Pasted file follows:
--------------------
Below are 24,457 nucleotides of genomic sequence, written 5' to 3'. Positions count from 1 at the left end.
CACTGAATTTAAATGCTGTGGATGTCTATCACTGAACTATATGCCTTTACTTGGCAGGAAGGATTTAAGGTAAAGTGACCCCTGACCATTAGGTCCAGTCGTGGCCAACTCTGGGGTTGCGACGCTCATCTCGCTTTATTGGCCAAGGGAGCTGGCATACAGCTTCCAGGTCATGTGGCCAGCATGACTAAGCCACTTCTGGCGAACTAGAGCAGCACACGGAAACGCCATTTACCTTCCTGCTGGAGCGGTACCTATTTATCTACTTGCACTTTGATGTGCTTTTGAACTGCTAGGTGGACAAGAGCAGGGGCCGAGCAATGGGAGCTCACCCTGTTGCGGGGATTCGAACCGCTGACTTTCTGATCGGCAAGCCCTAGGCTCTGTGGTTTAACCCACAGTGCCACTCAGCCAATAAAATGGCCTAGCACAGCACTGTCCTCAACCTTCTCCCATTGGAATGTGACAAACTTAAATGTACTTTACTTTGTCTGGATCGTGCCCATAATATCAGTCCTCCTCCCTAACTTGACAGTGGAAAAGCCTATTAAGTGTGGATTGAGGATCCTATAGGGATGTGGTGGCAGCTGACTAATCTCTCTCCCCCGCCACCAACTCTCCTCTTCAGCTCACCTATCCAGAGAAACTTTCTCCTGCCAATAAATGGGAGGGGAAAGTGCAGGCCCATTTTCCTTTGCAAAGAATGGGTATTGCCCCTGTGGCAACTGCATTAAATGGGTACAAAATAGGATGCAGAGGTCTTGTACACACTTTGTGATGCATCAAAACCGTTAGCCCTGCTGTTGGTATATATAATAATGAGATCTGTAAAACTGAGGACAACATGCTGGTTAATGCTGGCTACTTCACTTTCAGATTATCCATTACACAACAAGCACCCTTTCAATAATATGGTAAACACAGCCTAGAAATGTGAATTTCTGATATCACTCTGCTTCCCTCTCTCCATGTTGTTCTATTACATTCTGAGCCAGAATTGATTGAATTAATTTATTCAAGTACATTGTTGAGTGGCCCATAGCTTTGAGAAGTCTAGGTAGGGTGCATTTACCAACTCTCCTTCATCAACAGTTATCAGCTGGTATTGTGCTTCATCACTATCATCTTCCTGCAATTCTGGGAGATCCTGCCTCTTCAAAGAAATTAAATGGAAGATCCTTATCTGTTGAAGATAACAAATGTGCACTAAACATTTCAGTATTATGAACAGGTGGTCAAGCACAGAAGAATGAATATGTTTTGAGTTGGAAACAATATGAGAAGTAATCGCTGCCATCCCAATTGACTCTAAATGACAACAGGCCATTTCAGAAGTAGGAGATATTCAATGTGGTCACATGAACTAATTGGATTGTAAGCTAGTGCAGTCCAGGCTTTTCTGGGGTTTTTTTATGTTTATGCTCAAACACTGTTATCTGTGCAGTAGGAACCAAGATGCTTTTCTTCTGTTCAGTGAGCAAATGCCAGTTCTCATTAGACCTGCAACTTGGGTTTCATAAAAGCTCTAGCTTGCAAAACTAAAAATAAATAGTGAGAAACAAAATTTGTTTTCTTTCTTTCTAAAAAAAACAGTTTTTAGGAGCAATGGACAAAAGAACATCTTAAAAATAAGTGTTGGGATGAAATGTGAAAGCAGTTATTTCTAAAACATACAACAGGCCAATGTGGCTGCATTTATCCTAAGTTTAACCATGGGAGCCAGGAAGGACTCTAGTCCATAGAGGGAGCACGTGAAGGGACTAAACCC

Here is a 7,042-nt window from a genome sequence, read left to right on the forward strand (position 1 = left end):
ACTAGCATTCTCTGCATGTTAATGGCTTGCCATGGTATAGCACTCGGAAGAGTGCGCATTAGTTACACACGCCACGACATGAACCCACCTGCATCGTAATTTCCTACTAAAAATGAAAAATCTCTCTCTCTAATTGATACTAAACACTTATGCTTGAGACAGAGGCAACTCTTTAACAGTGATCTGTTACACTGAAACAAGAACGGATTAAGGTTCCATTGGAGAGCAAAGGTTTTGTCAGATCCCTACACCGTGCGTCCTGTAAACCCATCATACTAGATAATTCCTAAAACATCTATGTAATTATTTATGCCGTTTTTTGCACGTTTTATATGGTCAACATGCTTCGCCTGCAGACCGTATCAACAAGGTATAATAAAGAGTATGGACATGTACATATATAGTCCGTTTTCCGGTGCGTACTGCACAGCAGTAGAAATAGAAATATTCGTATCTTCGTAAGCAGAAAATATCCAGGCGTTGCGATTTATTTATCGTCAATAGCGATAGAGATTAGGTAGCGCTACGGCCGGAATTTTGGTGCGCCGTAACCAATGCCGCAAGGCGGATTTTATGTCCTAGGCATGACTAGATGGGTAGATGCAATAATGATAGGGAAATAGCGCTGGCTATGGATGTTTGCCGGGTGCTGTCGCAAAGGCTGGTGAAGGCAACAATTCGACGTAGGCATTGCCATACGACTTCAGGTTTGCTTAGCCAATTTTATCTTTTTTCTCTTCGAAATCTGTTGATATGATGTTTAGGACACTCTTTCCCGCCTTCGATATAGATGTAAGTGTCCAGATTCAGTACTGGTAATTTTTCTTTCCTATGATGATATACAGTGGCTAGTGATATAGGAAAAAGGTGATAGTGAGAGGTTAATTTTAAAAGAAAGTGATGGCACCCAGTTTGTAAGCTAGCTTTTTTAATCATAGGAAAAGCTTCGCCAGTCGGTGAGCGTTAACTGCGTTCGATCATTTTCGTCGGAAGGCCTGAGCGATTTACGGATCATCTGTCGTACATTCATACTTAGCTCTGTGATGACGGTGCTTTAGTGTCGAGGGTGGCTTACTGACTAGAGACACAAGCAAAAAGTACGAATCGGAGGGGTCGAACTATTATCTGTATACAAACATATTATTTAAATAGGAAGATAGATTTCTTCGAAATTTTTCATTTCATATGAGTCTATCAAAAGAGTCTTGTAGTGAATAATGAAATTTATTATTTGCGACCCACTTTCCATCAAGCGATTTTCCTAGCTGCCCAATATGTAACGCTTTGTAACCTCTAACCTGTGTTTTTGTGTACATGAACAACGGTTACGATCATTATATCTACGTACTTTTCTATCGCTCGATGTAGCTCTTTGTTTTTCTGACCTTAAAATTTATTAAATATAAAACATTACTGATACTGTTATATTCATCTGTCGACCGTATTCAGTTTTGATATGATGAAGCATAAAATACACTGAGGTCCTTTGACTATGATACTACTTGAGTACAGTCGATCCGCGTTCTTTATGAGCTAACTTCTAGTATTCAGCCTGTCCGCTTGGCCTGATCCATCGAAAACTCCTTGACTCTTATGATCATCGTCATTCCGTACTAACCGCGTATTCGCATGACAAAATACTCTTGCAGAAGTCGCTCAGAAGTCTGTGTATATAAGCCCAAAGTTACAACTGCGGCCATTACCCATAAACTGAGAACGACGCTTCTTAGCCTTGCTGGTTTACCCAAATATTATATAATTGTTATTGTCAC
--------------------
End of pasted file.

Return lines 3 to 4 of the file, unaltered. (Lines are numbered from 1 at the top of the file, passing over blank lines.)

Here is a 7,042-nt window from a genome sequence, read left to right on the forward strand (position 1 = left end):
ACTAGCATTCTCTGCATGTTAATGGCTTGCCATGGTATAGCACTCGGAAGAGTGCGCATTAGTTACACACGCCACGACATGAACCCACCTGCATCGTAATTTCCTACTAAAAATGAAAAATCTCTCTCTCTAATTGATACTAAACACTTATGCTTGAGACAGAGGCAACTCTTTAACAGTGATCTGTTACACTGAAACAAGAACGGATTAAGGTTCCATTGGAGAGCAAAGGTTTTGTCAGATCCCTACACCGTGCGTCCTGTAAACCCATCATACTAGATAATTCCTAAAACATCTATGTAATTATTTATGCCGTTTTTTGCACGTTTTATATGGTCAACATGCTTCGCCTGCAGACCGTATCAACAAGGTATAATAAAGAGTATGGACATGTACATATATAGTCCGTTTTCCGGTGCGTACTGCACAGCAGTAGAAATAGAAATATTCGTATCTTCGTAAGCAGAAAATATCCAGGCGTTGCGATTTATTTATCGTCAATAGCGATAGAGATTAGGTAGCGCTACGGCCGGAATTTTGGTGCGCCGTAACCAATGCCGCAAGGCGGATTTTATGTCCTAGGCATGACTAGATGGGTAGATGCAATAATGATAGGGAAATAGCGCTGGCTATGGATGTTTGCCGGGTGCTGTCGCAAAGGCTGGTGAAGGCAACAATTCGACGTAGGCATTGCCATACGACTTCAGGTTTGCTTAGCCAATTTTATCTTTTTTCTCTTCGAAATCTGTTGATATGATGTTTAGGACACTCTTTCCCGCCTTCGATATAGATGTAAGTGTCCAGATTCAGTACTGGTAATTTTTCTTTCCTATGATGATATACAGTGGCTAGTGATATAGGAAAAAGGTGATAGTGAGAGGTTAATTTTAAAAGAAAGTGATGGCACCCAGTTTGTAAGCTAGCTTTTTTAATCATAGGAAAAGCTTCGCCAGTCGGTGAGCGTTAACTGCGTTCGATCATTTTCGTCGGAAGGCCTGAGCGATTTACGGATCATCTGTCGTACATTCATACTTAGCTCTGTGATGACGGTGCTTTAGTGTCGAGGGTGGCTTACTGACTAGAGACACAAGCAAAAAGTACGAATCGGAGGGGTCGAACTATTATCTGTATACAAACATATTATTTAAATAGGAAGATAGATTTCTTCGAAATTTTTCATTTCATATGAGTCTATCAAAAGAGTCTTGTAGTGAATAATGAAATTTATTATTTGCGACCCACTTTCCATCAAGCGATTTTCCTAGCTGCCCAATATGTAACGCTTTGTAACCTCTAACCTGTGTTTTTGTGTACATGAACAACGGTTACGATCATTATATCTACGTACTTTTCTATCGCTCGATGTAGCTCTTTGTTTTTCTGACCTTAAAATTTATTAAATATAAAACATTACTGATACTGTTATATTCATCTGTCGACCGTATTCAGTTTTGATATGATGAAGCATAAAATACACTGAGGTCCTTTGACTATGATACTACTTGAGTACAGTCGATCCGCGTTCTTTATGAGCTAACTTCTAGTATTCAGCCTGTCCGCTTGGCCTGATCCATCGAAAACTCCTTGACTCTTATGATCATCGTCATTCCGTACTAACCGCGTATTCGCATGACAAAATACTCTTGCAGAAGTCGCTCAGAAGTCTGTGTATATAAGCCCAAAGTTACAACTGCGGCCATTACCCATAAACTGAGAACGACGCTTCTTAGCCTTGCTGGTTTACCCAAATATTATATAATTGTTATTGTCAC